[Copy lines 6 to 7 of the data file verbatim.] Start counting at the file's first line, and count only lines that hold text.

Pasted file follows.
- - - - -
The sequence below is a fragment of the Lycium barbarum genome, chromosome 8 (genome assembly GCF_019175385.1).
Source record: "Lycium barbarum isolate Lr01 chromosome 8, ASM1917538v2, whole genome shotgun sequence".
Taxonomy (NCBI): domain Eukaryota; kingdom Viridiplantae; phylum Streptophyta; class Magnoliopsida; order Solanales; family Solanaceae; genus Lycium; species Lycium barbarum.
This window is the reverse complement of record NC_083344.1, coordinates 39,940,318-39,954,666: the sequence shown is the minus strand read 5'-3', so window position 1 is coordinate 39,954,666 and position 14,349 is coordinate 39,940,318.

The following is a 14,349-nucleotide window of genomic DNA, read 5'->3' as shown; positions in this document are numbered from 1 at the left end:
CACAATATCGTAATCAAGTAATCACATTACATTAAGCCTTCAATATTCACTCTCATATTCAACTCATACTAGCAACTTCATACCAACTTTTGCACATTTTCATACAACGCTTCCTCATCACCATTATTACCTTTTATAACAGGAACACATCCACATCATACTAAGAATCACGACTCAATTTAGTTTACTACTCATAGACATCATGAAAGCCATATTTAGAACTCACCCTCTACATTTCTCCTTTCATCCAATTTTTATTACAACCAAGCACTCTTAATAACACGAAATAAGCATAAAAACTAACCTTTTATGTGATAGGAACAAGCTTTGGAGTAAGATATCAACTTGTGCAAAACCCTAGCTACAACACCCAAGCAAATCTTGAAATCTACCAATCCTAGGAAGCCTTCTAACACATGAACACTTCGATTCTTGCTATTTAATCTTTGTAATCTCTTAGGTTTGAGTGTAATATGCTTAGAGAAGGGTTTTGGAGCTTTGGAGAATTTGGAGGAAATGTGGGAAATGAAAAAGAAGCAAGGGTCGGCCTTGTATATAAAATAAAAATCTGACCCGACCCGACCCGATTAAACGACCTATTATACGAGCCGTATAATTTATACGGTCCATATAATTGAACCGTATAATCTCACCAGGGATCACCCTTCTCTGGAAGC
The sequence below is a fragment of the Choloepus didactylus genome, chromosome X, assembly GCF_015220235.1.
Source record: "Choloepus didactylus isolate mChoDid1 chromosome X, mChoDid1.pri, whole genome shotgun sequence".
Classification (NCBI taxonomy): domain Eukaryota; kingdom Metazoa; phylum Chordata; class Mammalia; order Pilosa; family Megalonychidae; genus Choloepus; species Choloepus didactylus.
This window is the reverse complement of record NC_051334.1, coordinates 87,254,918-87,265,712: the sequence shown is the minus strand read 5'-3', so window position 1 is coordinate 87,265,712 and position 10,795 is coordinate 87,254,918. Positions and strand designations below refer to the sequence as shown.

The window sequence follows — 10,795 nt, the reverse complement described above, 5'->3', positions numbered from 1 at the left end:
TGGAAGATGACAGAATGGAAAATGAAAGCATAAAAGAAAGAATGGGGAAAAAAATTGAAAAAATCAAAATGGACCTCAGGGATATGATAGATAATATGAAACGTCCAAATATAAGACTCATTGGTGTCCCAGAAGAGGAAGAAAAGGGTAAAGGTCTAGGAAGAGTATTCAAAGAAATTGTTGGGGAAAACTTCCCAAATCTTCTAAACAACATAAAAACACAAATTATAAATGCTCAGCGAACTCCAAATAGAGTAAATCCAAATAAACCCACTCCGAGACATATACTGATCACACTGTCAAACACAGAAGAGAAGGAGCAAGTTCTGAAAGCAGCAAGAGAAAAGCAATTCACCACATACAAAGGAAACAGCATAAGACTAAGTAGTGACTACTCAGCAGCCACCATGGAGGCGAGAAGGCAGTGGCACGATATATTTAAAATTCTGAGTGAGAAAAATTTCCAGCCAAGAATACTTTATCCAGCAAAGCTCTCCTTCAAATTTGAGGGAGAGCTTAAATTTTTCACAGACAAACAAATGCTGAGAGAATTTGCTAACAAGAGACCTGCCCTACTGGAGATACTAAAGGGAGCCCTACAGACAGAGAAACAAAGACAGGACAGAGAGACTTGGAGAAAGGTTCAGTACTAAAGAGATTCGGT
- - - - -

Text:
CACAATATCGTAATCAAGTAATCACATTACATTAAGCCTTCAATATTCACTCTCATATTCAACTCATACTAGCAACTTCATACCAACTTTTGCACATTTTCATACAACGCTTCCTCATCACCATTATTACCTTTTATAACAGGAACACATCCACATCATACTAAGAATCACGACTCAATTTAGTTTACTACTCATAGACATCATGAAAGCCATATTTAGAACTCACCCTCTACATTTCTCCTTTCATCCAATTTTTATTACAACCAAGCACTCTTAATAACACGAAATAAGCATAAAAACTAACCTTTTATGTGATAGGAACAAGCTTTGGAGTAAGATATCAACTTGTGCAAAACCCTAGCTACAACACCCAAGCAAATCTTGAAATCTACCAATCCTAGGAAGCCTTCTAACACATGAACACTTCGATTCTTGCTATTTAATCTTTGTAATCTCTTAGGTTTGAGTGTAATATGCTTAGAGAAGGGTTTTGGAGCTTTGGAGAATTTGGAGGAAATGTGGGAAATGAAAAAGAAGCAAGGGTCGGCCTTGTATATAAAATAAAAATCTGACCCGACCCGACCCGATTAAACGACCTATTATACGAGCCGTATAATTTATACGGTCCATATAATTGAACCGTATAATCTCACCAGGGATCACCCTTCTCTGGAAGC
The sequence below is a fragment of the Choloepus didactylus genome, chromosome X, assembly GCF_015220235.1.